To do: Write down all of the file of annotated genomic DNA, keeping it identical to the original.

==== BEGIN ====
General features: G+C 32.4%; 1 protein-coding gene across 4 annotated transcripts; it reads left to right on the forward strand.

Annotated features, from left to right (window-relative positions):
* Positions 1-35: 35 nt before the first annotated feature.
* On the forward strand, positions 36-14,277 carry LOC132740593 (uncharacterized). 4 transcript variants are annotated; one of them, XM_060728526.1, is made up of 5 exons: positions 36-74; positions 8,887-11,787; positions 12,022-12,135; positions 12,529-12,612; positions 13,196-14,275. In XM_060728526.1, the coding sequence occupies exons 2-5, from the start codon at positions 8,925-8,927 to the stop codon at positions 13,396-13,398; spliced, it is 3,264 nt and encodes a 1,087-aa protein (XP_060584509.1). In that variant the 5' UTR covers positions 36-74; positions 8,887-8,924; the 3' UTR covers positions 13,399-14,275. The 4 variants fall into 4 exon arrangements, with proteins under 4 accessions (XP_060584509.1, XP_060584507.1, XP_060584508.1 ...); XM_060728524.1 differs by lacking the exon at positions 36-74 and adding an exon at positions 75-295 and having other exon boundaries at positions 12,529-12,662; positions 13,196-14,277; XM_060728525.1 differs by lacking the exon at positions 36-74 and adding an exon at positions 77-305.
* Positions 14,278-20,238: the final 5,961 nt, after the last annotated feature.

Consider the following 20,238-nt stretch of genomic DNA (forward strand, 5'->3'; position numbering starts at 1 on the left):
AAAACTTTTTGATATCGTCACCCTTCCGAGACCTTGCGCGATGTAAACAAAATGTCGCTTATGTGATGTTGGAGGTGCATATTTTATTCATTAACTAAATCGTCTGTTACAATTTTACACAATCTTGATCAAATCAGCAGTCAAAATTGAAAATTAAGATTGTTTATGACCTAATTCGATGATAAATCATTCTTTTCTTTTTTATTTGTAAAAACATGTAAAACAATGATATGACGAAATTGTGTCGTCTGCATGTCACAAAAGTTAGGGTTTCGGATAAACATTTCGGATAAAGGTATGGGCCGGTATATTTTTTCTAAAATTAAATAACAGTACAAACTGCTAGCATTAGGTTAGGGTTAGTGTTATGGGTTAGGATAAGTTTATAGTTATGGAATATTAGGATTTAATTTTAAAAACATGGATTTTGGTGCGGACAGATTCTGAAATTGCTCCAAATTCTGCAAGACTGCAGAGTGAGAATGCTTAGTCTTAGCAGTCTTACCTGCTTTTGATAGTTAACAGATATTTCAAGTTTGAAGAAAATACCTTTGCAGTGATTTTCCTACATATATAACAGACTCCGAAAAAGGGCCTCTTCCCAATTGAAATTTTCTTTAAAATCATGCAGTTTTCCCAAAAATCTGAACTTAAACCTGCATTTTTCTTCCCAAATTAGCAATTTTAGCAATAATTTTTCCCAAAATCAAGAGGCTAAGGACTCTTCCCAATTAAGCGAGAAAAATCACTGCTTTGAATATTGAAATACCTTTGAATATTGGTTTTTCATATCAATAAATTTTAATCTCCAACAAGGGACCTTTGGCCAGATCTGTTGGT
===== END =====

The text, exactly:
General features: G+C 32.4%; 1 protein-coding gene across 4 annotated transcripts; it reads left to right on the forward strand.

Annotated features, from left to right (window-relative positions):
* Positions 1-35: 35 nt before the first annotated feature.
* On the forward strand, positions 36-14,277 carry LOC132740593 (uncharacterized). 4 transcript variants are annotated; one of them, XM_060728526.1, is made up of 5 exons: positions 36-74; positions 8,887-11,787; positions 12,022-12,135; positions 12,529-12,612; positions 13,196-14,275. In XM_060728526.1, the coding sequence occupies exons 2-5, from the start codon at positions 8,925-8,927 to the stop codon at positions 13,396-13,398; spliced, it is 3,264 nt and encodes a 1,087-aa protein (XP_060584509.1). In that variant the 5' UTR covers positions 36-74; positions 8,887-8,924; the 3' UTR covers positions 13,399-14,275. The 4 variants fall into 4 exon arrangements, with proteins under 4 accessions (XP_060584509.1, XP_060584507.1, XP_060584508.1 ...); XM_060728524.1 differs by lacking the exon at positions 36-74 and adding an exon at positions 75-295 and having other exon boundaries at positions 12,529-12,662; positions 13,196-14,277; XM_060728525.1 differs by lacking the exon at positions 36-74 and adding an exon at positions 77-305.
* Positions 14,278-20,238: the final 5,961 nt, after the last annotated feature.

Consider the following 20,238-nt stretch of genomic DNA (forward strand, 5'->3'; position numbering starts at 1 on the left):
AAAACTTTTTGATATCGTCACCCTTCCGAGACCTTGCGCGATGTAAACAAAATGTCGCTTATGTGATGTTGGAGGTGCATATTTTATTCATTAACTAAATCGTCTGTTACAATTTTACACAATCTTGATCAAATCAGCAGTCAAAATTGAAAATTAAGATTGTTTATGACCTAATTCGATGATAAATCATTCTTTTCTTTTTTATTTGTAAAAACATGTAAAACAATGATATGACGAAATTGTGTCGTCTGCATGTCACAAAAGTTAGGGTTTCGGATAAACATTTCGGATAAAGGTATGGGCCGGTATATTTTTTCTAAAATTAAATAACAGTACAAACTGCTAGCATTAGGTTAGGGTTAGTGTTATGGGTTAGGATAAGTTTATAGTTATGGAATATTAGGATTTAATTTTAAAAACATGGATTTTGGTGCGGACAGATTCTGAAATTGCTCCAAATTCTGCAAGACTGCAGAGTGAGAATGCTTAGTCTTAGCAGTCTTACCTGCTTTTGATAGTTAACAGATATTTCAAGTTTGAAGAAAATACCTTTGCAGTGATTTTCCTACATATATAACAGACTCCGAAAAAGGGCCTCTTCCCAATTGAAATTTTCTTTAAAATCATGCAGTTTTCCCAAAAATCTGAACTTAAACCTGCATTTTTCTTCCCAAATTAGCAATTTTAGCAATAATTTTTCCCAAAATCAAGAGGCTAAGGACTCTTCCCAATTAAGCGAGAAAAATCACTGCTTTGAATATTGAAATACCTTTGAATATTGGTTTTTCATATCAATAAATTTTAATCTCCAACAAGGGACCTTTGGCCAGATCTGTTGGT